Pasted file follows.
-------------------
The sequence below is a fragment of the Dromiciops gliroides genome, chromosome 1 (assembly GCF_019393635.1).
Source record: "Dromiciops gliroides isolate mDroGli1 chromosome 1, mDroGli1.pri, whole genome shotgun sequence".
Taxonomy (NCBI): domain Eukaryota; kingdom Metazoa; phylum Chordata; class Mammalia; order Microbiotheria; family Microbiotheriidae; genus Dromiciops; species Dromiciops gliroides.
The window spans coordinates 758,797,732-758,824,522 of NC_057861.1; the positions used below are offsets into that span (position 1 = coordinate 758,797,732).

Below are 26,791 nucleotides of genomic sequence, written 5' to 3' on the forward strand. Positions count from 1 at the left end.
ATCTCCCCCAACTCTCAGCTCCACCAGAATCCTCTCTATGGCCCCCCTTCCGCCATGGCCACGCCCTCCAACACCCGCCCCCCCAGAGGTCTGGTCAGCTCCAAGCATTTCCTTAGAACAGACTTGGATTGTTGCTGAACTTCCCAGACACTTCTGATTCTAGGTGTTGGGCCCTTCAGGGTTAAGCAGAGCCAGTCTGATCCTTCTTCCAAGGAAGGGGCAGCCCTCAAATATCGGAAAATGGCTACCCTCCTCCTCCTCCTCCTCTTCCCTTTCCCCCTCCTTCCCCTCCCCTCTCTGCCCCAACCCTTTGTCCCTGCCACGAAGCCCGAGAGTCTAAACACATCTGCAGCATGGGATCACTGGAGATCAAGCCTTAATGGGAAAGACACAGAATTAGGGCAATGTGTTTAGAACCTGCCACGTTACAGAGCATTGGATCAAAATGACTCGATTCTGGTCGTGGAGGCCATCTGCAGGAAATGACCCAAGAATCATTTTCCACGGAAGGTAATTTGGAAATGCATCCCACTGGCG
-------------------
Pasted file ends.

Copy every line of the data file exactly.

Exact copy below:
The sequence below is a fragment of the Dromiciops gliroides genome, chromosome 1 (assembly GCF_019393635.1).
Source record: "Dromiciops gliroides isolate mDroGli1 chromosome 1, mDroGli1.pri, whole genome shotgun sequence".
Taxonomy (NCBI): domain Eukaryota; kingdom Metazoa; phylum Chordata; class Mammalia; order Microbiotheria; family Microbiotheriidae; genus Dromiciops; species Dromiciops gliroides.
The window spans coordinates 758,797,732-758,824,522 of NC_057861.1; the positions used below are offsets into that span (position 1 = coordinate 758,797,732).

Below are 26,791 nucleotides of genomic sequence, written 5' to 3' on the forward strand. Positions count from 1 at the left end.
ATCTCCCCCAACTCTCAGCTCCACCAGAATCCTCTCTATGGCCCCCCTTCCGCCATGGCCACGCCCTCCAACACCCGCCCCCCCAGAGGTCTGGTCAGCTCCAAGCATTTCCTTAGAACAGACTTGGATTGTTGCTGAACTTCCCAGACACTTCTGATTCTAGGTGTTGGGCCCTTCAGGGTTAAGCAGAGCCAGTCTGATCCTTCTTCCAAGGAAGGGGCAGCCCTCAAATATCGGAAAATGGCTACCCTCCTCCTCCTCCTCCTCTTCCCTTTCCCCCTCCTTCCCCTCCCCTCTCTGCCCCAACCCTTTGTCCCTGCCACGAAGCCCGAGAGTCTAAACACATCTGCAGCATGGGATCACTGGAGATCAAGCCTTAATGGGAAAGACACAGAATTAGGGCAATGTGTTTAGAACCTGCCACGTTACAGAGCATTGGATCAAAATGACTCGATTCTGGTCGTGGAGGCCATCTGCAGGAAATGACCCAAGAATCATTTTCCACGGAAGGTAATTTGGAAATGCATCCCACTGGCG